Technology has redesigned relationships as we know it, including the consumer-brand relationship.
Brands used to call all the shots. Price and product used to be the pillars of the marketing mix, the levers that would yield loyalty. But the digital world has caused a seismic shift. Consumers now hold more sway and it is all about their experience.
The quaint old days of window shopping is now a world of personalised screen shopping any time, anywhere, with an intuitive nudge from AI along the way.
The age of the consumer, the age of continuous connection, the age of disloyalty, however you want to call it, one thing is certain, the consumer is well and truly in the driver’s seat steering the way companies do business.
Here’s a snapshot of consumer behaviour today:
- 73% of consumers use multiple channels to shop. – Harvard Business Review
- 80% of consumers are more likely to purchase from a company that offers personalised experiences. – Edelman
The gap between what customers expect and what companies are actually delivering is widening. Instead of sitting back and waiting for customers to come to them, companies are now on the front foot.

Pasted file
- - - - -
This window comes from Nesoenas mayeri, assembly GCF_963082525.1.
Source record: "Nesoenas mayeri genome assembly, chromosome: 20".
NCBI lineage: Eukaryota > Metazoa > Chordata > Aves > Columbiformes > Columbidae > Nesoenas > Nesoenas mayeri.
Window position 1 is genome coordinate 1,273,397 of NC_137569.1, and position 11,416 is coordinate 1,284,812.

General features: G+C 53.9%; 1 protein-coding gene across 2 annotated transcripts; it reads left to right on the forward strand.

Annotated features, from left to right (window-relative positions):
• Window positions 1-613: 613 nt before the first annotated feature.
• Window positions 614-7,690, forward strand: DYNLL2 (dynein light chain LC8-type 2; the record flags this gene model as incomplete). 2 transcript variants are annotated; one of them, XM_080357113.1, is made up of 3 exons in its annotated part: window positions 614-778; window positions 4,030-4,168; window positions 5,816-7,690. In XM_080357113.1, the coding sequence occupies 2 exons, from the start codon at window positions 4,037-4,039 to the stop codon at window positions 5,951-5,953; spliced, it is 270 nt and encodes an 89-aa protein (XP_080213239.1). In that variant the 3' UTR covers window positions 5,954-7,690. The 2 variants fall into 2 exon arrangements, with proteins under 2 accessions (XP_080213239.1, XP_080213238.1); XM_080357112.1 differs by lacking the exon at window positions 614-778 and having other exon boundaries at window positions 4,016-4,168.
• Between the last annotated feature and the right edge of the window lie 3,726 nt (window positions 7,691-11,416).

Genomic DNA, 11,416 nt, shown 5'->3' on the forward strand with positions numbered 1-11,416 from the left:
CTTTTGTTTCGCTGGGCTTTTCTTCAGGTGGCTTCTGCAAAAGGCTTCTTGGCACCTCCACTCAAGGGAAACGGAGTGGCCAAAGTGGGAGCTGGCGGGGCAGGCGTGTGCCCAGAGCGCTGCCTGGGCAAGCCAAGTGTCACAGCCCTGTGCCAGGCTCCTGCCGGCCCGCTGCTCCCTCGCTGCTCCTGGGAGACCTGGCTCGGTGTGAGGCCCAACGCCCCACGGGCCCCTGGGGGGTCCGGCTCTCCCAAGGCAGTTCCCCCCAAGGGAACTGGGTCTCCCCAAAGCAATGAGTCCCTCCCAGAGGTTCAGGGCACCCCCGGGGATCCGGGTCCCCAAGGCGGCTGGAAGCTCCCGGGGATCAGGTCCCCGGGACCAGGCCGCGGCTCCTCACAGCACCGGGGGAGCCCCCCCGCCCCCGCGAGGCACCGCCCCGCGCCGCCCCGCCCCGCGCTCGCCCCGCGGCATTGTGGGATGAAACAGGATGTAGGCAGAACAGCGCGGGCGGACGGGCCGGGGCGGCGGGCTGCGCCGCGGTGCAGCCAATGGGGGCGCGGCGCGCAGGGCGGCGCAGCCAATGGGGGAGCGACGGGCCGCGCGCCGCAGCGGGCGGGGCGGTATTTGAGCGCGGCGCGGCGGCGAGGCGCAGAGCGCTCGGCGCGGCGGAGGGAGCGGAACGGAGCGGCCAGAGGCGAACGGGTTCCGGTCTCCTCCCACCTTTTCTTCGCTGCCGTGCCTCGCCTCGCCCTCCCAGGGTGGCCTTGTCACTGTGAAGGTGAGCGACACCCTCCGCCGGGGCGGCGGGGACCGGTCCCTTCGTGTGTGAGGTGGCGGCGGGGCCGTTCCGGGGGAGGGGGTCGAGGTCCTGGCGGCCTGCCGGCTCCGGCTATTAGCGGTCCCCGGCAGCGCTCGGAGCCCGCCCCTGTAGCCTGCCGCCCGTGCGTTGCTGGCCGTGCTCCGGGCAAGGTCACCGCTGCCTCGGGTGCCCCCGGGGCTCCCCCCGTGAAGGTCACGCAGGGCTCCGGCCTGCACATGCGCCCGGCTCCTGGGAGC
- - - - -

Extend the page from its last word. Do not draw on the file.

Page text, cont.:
The chase is well and truly on.
So what do customer relationships look like now?
Companies are now investing heavily in adopting a customer-centric approach, finding new ways to meet customers where they are and using AI to monitor customer relationships.
Customer service is now about being proactive. Preempting needs before they arise in favour of reacting to negative outcomes. Surprise candle-lit dinners over apology flowers.
To get a full picture of what the new customer relationship looks like, we sat down with six key industry figures who are leading the chase to meet consumer needs.
The latest State of Service report from Salesforce has found that consumers are now using an average of ten channels to communicate with businesses. Further, voice-activated tech in customer service is projected to grow by 152% in the next 18 months.
For Kylie Kelly, an Enterprise Account Executive at Salesforce, changes in the online experience, the speed of engagement and global competition has meant that “traditional businesses have had to become digitally savvy and omnichannel”.
Whilst after-sales service is vital to customer retention, Kelly considers the initial period of the sales journey to be the most critical point. “As a salesperson, I ask myself: How can I establish and build trust? How do I give the prospect confidence that they will receive good quality service now, during and after the sale?”
Customer relationship management tools are a no-brainer. “if you don’t know your customer, you are behind your competitors”, says Kelly.